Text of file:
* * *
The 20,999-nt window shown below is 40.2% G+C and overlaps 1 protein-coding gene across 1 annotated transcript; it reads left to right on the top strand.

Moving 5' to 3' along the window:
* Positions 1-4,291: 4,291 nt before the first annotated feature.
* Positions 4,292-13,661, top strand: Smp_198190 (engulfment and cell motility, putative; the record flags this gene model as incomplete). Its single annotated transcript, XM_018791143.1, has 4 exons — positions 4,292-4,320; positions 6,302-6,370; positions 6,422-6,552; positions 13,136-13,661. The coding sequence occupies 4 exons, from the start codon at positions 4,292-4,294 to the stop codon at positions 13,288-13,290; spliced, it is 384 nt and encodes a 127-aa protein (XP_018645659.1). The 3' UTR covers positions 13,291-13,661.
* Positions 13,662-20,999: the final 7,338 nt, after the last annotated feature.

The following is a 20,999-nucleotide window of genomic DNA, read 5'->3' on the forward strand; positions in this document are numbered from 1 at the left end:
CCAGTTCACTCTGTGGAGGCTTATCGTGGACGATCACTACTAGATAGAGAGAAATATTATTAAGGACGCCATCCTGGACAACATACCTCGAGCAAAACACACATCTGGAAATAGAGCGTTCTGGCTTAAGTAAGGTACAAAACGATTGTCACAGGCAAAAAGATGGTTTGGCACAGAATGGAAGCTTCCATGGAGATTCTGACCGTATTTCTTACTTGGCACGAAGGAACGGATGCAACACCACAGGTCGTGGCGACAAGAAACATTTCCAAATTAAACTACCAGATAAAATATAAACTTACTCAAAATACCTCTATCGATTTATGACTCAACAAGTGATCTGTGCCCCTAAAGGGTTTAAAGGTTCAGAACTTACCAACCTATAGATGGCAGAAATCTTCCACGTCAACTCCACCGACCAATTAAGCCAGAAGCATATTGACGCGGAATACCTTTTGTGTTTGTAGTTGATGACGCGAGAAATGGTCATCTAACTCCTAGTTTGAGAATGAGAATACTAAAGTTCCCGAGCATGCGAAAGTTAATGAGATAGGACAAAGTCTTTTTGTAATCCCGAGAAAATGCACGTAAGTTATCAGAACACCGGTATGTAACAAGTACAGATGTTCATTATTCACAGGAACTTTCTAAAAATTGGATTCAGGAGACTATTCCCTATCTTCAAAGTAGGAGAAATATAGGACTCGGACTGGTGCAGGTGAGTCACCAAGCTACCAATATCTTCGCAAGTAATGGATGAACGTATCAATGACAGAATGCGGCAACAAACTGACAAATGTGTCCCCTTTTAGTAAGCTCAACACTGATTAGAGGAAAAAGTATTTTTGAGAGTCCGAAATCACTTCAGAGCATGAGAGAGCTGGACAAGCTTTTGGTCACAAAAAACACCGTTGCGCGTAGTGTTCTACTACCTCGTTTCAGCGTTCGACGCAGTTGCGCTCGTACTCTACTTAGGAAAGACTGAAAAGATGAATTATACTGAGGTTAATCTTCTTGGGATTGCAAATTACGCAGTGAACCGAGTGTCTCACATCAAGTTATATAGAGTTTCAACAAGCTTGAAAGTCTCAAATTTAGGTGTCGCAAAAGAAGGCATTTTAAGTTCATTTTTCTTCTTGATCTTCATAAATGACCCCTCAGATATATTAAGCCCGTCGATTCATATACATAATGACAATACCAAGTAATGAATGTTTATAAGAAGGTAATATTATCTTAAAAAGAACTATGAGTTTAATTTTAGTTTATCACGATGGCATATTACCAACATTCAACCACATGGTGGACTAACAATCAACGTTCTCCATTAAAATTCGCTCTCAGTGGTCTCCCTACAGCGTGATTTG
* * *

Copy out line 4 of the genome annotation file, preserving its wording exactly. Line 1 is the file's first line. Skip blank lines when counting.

* Positions 4,292-13,661, top strand: Smp_198190 (engulfment and cell motility, putative; the record flags this gene model as incomplete). Its single annotated transcript, XM_018791143.1, has 4 exons — positions 4,292-4,320; positions 6,302-6,370; positions 6,422-6,552; positions 13,136-13,661. The coding sequence occupies 4 exons, from the start codon at positions 4,292-4,294 to the stop codon at positions 13,288-13,290; spliced, it is 384 nt and encodes a 127-aa protein (XP_018645659.1). The 3' UTR covers positions 13,291-13,661.